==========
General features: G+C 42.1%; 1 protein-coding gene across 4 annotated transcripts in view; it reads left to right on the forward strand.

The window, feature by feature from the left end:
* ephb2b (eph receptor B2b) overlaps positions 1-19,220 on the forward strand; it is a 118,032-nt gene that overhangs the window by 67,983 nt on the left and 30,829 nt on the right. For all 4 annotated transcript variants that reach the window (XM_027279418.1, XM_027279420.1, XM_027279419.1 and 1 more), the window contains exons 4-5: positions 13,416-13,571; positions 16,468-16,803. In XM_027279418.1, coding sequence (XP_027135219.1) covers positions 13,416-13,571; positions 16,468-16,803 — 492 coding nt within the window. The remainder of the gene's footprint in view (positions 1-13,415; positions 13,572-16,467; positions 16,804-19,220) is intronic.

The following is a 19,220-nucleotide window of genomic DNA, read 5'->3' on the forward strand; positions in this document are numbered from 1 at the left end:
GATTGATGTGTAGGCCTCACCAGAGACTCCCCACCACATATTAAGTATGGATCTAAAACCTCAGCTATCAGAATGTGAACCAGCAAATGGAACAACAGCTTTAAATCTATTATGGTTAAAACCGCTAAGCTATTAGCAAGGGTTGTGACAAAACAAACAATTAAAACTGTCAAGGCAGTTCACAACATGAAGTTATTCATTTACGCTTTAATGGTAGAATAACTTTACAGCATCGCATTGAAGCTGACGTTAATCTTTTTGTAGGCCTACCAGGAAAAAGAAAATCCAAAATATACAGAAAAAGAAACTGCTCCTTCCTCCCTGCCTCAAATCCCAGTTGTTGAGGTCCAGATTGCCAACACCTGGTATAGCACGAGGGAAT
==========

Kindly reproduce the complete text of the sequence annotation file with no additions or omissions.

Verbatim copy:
General features: G+C 42.1%; 1 protein-coding gene across 4 annotated transcripts in view; it reads left to right on the forward strand.

The window, feature by feature from the left end:
* ephb2b (eph receptor B2b) overlaps positions 1-19,220 on the forward strand; it is a 118,032-nt gene that overhangs the window by 67,983 nt on the left and 30,829 nt on the right. For all 4 annotated transcript variants that reach the window (XM_027279418.1, XM_027279420.1, XM_027279419.1 and 1 more), the window contains exons 4-5: positions 13,416-13,571; positions 16,468-16,803. In XM_027279418.1, coding sequence (XP_027135219.1) covers positions 13,416-13,571; positions 16,468-16,803 — 492 coding nt within the window. The remainder of the gene's footprint in view (positions 1-13,415; positions 13,572-16,467; positions 16,804-19,220) is intronic.

The following is a 19,220-nucleotide window of genomic DNA, read 5'->3' on the forward strand; positions in this document are numbered from 1 at the left end:
GATTGATGTGTAGGCCTCACCAGAGACTCCCCACCACATATTAAGTATGGATCTAAAACCTCAGCTATCAGAATGTGAACCAGCAAATGGAACAACAGCTTTAAATCTATTATGGTTAAAACCGCTAAGCTATTAGCAAGGGTTGTGACAAAACAAACAATTAAAACTGTCAAGGCAGTTCACAACATGAAGTTATTCATTTACGCTTTAATGGTAGAATAACTTTACAGCATCGCATTGAAGCTGACGTTAATCTTTTTGTAGGCCTACCAGGAAAAAGAAAATCCAAAATATACAGAAAAAGAAACTGCTCCTTCCTCCCTGCCTCAAATCCCAGTTGTTGAGGTCCAGATTGCCAACACCTGGTATAGCACGAGGGAAT